“I have received no demand and no request for any payment from the North Adams Redevelopment Authority," Pihakis said. "The first I heard of it was from you."
Kyle Hanlon, who is listed on the city's website as chairman of the Redevelopment Authority, declined to comment. The authority has not had a public meeting in more than a year.
EMRCA Inc. was registered as a corporation with the state, but after not filing annual reports for three years with the secretary of the commonwealth's office, its status as a corporation was revoked at the end of 2021, according to Debra O'Malley, a spokesperson for that office.
Corporations need to register with the state only if they want to be a corporation, otherwise, businesses still can operate as a sole proprietorship, O'Malley said. A corporation's status can be reinstated if it files the overdue reports, she said.
"It's an oversight, and it's been addressed," Pihakis said Thursday of the overdue reports.
Those behind the project still are confident that it eventually will become a reality.
"Right now, I think that it's not overly optimistic to say that a target opening would be 2025," Pihakis said.
"What we need in order to be able to open the museum is to be fully funded, and then we have two years to open."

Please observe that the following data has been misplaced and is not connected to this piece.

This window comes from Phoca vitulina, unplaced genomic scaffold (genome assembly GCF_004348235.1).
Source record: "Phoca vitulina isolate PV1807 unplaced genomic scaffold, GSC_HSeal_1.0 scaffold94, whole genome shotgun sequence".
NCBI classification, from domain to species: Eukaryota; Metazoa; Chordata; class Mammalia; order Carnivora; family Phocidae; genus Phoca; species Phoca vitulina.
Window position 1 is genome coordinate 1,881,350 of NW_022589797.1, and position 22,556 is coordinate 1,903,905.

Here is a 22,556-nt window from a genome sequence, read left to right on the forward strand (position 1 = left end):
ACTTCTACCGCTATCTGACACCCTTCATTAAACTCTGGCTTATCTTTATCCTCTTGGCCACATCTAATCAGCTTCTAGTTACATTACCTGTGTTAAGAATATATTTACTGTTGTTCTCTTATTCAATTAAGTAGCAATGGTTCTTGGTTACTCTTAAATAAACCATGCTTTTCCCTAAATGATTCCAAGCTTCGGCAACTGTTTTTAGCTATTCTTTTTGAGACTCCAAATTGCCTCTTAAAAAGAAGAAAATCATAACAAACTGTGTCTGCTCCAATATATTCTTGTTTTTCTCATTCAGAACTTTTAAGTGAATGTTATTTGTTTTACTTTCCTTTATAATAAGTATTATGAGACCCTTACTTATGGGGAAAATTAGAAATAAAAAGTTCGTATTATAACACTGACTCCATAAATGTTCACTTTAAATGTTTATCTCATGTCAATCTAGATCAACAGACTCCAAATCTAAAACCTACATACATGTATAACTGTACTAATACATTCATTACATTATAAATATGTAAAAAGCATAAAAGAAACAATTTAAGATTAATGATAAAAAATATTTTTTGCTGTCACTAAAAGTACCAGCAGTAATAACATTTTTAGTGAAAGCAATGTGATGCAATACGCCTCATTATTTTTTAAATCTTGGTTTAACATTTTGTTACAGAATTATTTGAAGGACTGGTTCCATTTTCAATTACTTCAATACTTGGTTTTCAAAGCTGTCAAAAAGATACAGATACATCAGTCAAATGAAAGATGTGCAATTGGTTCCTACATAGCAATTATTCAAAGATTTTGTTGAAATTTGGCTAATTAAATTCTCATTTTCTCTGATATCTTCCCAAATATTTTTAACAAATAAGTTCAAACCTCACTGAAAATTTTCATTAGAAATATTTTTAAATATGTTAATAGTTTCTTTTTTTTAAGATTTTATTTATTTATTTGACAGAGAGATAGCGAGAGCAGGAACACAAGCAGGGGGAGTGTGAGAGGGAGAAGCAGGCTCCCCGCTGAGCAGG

The museum, a for-profit venture, has 32 investors, according to Pihakis. A fundraising campaign was delayed amid the coronavirus pandemic, he said.
"In the coming months, we will fully launch that capital campaign," Pihakis said. "It's not overly optimistic to say that we could be fully funded this year and activate the process. But, these things take time — that's the thing that I would also want to stress to the community in general."
Pihakis declined to give figures on the project's cost and how much has been raised.
"It is a major development," he said. "It will cost millions of dollars as a major development."
The Eagle made multiple requests to speak with Krens, chairman and CEO of Global Cultural Asset Management, but he was unavailable for an interview.
The firm's Main Street offices are in the former Sleepy's mattress store. "Cultural Narratives are Infinite and Endless," a sign in the office's window declares. Behind large windows facing Main Street, people work at desks.
"The bread and butter here is the consulting work that we do all over the world," Pihakis said of firm's work. "When we are not working on that, we deploy the same team to work on the [museum] project."
Parallel to the desks is a wall that shields from view detailed plans for the museum and a vision for downtown North Adams.